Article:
When it comes to pay, prestige and, most important, acceptance, women sportscasters lag behind not only their male colleagues in sports but also their female counterparts in hard news. Ebersol says this is changing rapidly, and he predicts that each of the network sports divisions will have a major female star by the mid-'90s. "The long-awaited revolution and evolution of women in sports television is finally at hand," Ebersol says expansively. But his optimism is greeted by Gardner with an arched eyebrow.
"Picture a room," Gardner says. "It can be a bar, a fraternity, a living room. And there are 30 men in it, sitting around a television, watching football. The door opens, and they turn, and vow walk in. And you're staying. Here's what they think. A) Do we really want her here? B) Can we still do what we usually do? C) Why would she want to be here anyway?"
Legitimate questions. Here's what they might answer.
Because her husband got her the job.
Lesley Visser is a reformed cheerleader whose hair belongs in Madame Tussaud's and whose voice belongs in a champagne glass. That Visser is one of the most engaging people in the business tends to obscure the fact that she is also one of the most experienced and knowledgeable. She spent 14 years as a daily sportswriter for the Boston Globe before she accepted an offer from CBS in 1988. She has covered 10 Final Fours, 12 Wimble-dons, five Super Bowls, five NBA Finals, two World Series and an Olympics. "I wasn't at the dawn of women covering sports," she says. "But I made the breakfast."
Visser, 37, grew up following the Green Bay Packers, the Boston Celtics and UCLA. In the sixth grade, she idolized Billie Jean King, Wilma Rudolph and Auburn fullback Tucker Frederickson. She captained her high school field hockey and basketball teams. She memorized backfields, she listened to Ali fights on the radio. "When I decided I wanted to be a woman sports-writer, which was when I was 12, the job didn't exist," she says.
It still didn't exist in 1974, when Visser was hired by the Globe to cover high school football. Two years later, at age 21, she was assigned to the New England Patriots, becoming the first female beat writer for an NFL team. "I had a migraine the whole year," she says. Visser and Gardner met in 1977, when Gardner was a sports reporter-producer at Boston's WBZ-TV. Forbidden to enter the Patriots' locker room, the two women were relegated to the weight room, where they sat, bored, sweating deadlines or swapping players for interviews. They called it The Wait Room.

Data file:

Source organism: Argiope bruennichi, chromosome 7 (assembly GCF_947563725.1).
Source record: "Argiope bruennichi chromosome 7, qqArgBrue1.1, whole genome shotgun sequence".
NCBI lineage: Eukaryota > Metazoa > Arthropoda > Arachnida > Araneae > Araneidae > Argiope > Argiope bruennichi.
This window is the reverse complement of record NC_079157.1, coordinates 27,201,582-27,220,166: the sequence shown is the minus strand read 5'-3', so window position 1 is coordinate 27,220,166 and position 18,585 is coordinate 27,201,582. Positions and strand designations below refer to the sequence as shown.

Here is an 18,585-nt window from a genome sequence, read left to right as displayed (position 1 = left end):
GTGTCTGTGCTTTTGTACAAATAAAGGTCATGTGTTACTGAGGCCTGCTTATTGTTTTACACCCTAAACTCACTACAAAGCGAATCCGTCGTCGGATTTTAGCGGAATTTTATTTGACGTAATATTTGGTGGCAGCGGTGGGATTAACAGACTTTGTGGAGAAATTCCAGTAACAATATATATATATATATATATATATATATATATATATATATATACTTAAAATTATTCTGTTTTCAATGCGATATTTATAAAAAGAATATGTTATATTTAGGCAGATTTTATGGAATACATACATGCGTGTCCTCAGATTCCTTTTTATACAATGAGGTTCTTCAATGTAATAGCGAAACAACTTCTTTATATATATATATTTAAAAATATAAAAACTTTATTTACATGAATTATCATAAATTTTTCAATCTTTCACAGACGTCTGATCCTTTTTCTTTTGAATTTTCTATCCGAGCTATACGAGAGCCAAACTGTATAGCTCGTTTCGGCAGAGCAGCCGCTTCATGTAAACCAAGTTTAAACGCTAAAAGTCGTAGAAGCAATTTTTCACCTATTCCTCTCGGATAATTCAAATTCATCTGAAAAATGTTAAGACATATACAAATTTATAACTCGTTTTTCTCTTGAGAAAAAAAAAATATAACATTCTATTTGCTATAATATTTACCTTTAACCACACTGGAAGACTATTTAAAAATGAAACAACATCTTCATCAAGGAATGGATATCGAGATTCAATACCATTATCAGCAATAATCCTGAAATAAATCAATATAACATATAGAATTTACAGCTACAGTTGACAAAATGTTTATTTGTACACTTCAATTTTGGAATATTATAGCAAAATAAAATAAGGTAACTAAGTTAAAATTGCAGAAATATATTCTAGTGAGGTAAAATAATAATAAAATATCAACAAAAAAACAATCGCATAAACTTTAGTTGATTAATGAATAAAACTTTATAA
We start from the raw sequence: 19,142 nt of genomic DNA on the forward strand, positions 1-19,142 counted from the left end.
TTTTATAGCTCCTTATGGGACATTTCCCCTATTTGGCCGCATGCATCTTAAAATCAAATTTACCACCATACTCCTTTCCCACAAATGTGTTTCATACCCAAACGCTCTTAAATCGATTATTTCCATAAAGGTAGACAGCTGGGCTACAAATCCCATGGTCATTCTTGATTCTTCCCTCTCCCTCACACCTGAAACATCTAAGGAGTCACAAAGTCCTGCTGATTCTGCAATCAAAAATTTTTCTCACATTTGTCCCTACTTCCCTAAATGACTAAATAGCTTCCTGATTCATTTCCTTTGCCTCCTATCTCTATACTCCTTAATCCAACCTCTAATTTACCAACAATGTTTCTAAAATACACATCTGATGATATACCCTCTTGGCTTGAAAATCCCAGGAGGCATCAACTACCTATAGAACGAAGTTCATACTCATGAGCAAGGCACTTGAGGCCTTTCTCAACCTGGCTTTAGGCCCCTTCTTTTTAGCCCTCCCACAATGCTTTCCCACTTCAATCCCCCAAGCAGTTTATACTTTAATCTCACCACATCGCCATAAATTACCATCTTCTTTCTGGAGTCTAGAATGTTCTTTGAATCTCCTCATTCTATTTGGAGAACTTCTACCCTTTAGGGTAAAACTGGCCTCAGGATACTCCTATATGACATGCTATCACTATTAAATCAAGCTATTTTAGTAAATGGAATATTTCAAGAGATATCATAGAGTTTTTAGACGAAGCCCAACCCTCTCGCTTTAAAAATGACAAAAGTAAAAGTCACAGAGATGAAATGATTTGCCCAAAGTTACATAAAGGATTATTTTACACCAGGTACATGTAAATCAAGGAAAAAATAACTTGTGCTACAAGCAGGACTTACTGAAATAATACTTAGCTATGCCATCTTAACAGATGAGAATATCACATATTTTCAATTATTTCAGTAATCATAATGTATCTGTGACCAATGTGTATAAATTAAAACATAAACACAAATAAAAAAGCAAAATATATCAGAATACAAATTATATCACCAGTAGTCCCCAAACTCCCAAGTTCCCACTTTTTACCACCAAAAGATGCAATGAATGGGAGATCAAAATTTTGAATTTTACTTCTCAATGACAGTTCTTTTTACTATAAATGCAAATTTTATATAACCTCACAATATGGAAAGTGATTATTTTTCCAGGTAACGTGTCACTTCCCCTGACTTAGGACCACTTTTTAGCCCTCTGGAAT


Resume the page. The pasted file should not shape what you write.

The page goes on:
The 1980 Cotton Bowl was humiliating for Visser when then Houston coach Bill Yeoman announced, "I don't care about women's rights, I'm not having a woman in my locker room," and marched her out the door. In 1989, New York Jet tight end Mickey Shuler verbally accosted Visser as she entered the locker room at the Meadowlands. "Hey, no women in the locker room," he yelled. Visser, thinking he was joking, smiled and waved. Shuler shouted, "Hey! No——women in the locker room!" Shuler, who had thought he was just following team policy, wrote Visser a letter of apology She hung it on her wall.
Visser has an unfailing humor, usually self-deprecating, that comes from the conviction that despite discrimination, her career has not been the grimmest endeavor in the world. For one thing, it allowed her to meet her husband. Visser spent $250 per night of her own money to stay at L.A.'s Beverly Wilshire Hotel during the 1982 NBA Finals while CBS announcer Dick Stockton courted her. She and Stockton were married eight months later. "We talk a lot of sports, we read the papers from the back," Visser says. "He's the only man I know who can name every starter in every Final Four and also play Gershwin on the piano." The suggestion that Stockton got Visser her CBS job bothers her more than she lets on, but she jokes, "We're so flattered people think Dick has that kind of influence."
Visser is similarly flip about the attitudes of network executives like the one who told her she was "cosmetically correct" for television. Actually, Visser was something of an experiment for CBS, which hired her for her sports expertise and ignored her lack of on-air experience, something she is still trying to remedy.